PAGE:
I cannot speak for all pre-modern, ancient or medieval armies. But for the periods where I have read a wide chunk of the primary source material, Iâ€™d say there is vanishingly little evidence that people in the ancient Mediterranean or medieval Europe experienced PTSD from combat experience in the way that modern soldiers do.
That is often not the impression that you would get from a quick google search (though it does seem to be the general consensus of the range of ancient military historians I know) and that goes back to arguments ex silentio. A quick google search will turn up any number of articles written by folks who are generally not professional historians declaring that PTSD was an observed phenomenon in the deep past, citing the same small handful of debatable examples. But one thing you learn very rapidly as a historian is that if you go into a large evidence-base looking for something, you will find it.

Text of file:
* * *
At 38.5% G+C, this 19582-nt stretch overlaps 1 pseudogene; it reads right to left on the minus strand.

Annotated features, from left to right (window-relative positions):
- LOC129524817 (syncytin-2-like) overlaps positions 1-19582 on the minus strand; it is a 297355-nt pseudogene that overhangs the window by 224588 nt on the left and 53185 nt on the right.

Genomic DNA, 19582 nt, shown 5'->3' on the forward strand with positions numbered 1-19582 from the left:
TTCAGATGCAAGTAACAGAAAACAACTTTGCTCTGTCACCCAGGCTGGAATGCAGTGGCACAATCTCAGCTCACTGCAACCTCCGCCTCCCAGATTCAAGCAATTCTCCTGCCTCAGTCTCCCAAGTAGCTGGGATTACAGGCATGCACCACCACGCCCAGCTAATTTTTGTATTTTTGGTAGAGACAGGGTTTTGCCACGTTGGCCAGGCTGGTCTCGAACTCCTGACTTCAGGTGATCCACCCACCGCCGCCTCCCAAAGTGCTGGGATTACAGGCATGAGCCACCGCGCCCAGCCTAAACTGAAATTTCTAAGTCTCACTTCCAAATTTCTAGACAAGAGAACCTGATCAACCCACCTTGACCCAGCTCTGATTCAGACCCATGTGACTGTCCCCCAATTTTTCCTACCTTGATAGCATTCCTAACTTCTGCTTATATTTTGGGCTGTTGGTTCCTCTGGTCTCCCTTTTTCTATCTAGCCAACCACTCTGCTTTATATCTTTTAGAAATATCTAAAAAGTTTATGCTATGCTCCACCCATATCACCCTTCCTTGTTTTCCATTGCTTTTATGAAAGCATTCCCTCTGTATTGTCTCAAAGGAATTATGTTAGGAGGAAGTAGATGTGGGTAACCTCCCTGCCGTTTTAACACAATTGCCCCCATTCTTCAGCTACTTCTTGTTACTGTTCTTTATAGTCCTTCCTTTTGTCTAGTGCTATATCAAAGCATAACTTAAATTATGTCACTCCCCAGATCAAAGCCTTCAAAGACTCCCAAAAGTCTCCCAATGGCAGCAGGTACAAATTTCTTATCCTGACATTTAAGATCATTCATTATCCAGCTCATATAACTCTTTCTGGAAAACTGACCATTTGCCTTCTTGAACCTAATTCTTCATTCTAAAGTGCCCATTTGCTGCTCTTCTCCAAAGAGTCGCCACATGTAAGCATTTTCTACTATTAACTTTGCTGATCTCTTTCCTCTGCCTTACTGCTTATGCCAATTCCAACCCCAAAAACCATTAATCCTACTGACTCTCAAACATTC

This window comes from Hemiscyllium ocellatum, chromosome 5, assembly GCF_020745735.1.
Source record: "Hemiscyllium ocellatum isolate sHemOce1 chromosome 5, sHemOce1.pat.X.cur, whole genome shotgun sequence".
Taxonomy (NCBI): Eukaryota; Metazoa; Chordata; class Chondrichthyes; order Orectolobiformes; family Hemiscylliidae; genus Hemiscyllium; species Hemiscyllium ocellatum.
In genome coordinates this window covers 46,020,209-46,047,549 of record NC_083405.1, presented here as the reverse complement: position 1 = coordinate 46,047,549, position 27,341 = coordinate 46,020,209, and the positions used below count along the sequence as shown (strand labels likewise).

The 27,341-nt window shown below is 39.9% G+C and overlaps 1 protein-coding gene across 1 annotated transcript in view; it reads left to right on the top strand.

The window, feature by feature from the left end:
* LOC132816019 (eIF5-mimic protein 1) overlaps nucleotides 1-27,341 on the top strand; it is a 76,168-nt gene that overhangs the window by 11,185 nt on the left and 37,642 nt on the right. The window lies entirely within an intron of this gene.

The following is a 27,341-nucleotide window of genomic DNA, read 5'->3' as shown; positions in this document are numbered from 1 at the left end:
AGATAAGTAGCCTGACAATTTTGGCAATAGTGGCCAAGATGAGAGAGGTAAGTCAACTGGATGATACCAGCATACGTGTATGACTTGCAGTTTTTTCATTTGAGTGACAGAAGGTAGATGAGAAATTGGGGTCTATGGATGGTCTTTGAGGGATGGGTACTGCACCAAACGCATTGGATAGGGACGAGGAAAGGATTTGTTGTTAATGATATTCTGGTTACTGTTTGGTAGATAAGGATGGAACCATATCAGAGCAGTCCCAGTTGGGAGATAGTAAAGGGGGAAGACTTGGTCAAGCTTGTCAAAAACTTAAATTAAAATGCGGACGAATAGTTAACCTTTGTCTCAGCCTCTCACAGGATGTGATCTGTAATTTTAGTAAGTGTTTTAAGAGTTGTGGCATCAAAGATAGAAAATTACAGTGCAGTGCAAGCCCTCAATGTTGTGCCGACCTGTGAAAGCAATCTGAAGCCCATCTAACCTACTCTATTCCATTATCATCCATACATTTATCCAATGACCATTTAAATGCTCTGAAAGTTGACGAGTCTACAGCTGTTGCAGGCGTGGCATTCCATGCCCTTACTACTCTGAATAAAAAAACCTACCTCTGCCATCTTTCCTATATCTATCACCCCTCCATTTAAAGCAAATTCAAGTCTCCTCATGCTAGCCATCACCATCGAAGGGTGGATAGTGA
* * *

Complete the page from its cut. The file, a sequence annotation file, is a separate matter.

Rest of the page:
I think the evidence strongly suggests that ancient combatants did not experience PTSD as we do now. The problem is that the evidence of silence leads us with few tools with which to answer why. One answer might be that it existed and they do not tell us â€“ because it was considered shameful or cowardly, perhaps. Except that they do tell us about other cowardly or shameful things. And the loss and damage of war â€“ death, captivity, refugees, wounds, the lot of it â€“ are prominent motifs in Greek, Roman and European Medieval literature. War is not uniformly white-washed in these texts â€“ not every medieval writer is Bertran. We canâ€™t rule out some lacuna in the tradition, but given just how many wails and moans of grief and loss there are in the corpus it seems profoundly unlikely. I think we have to assume that it isnâ€™t in the sources because they did not experience it or at least did not recognize the experience of it.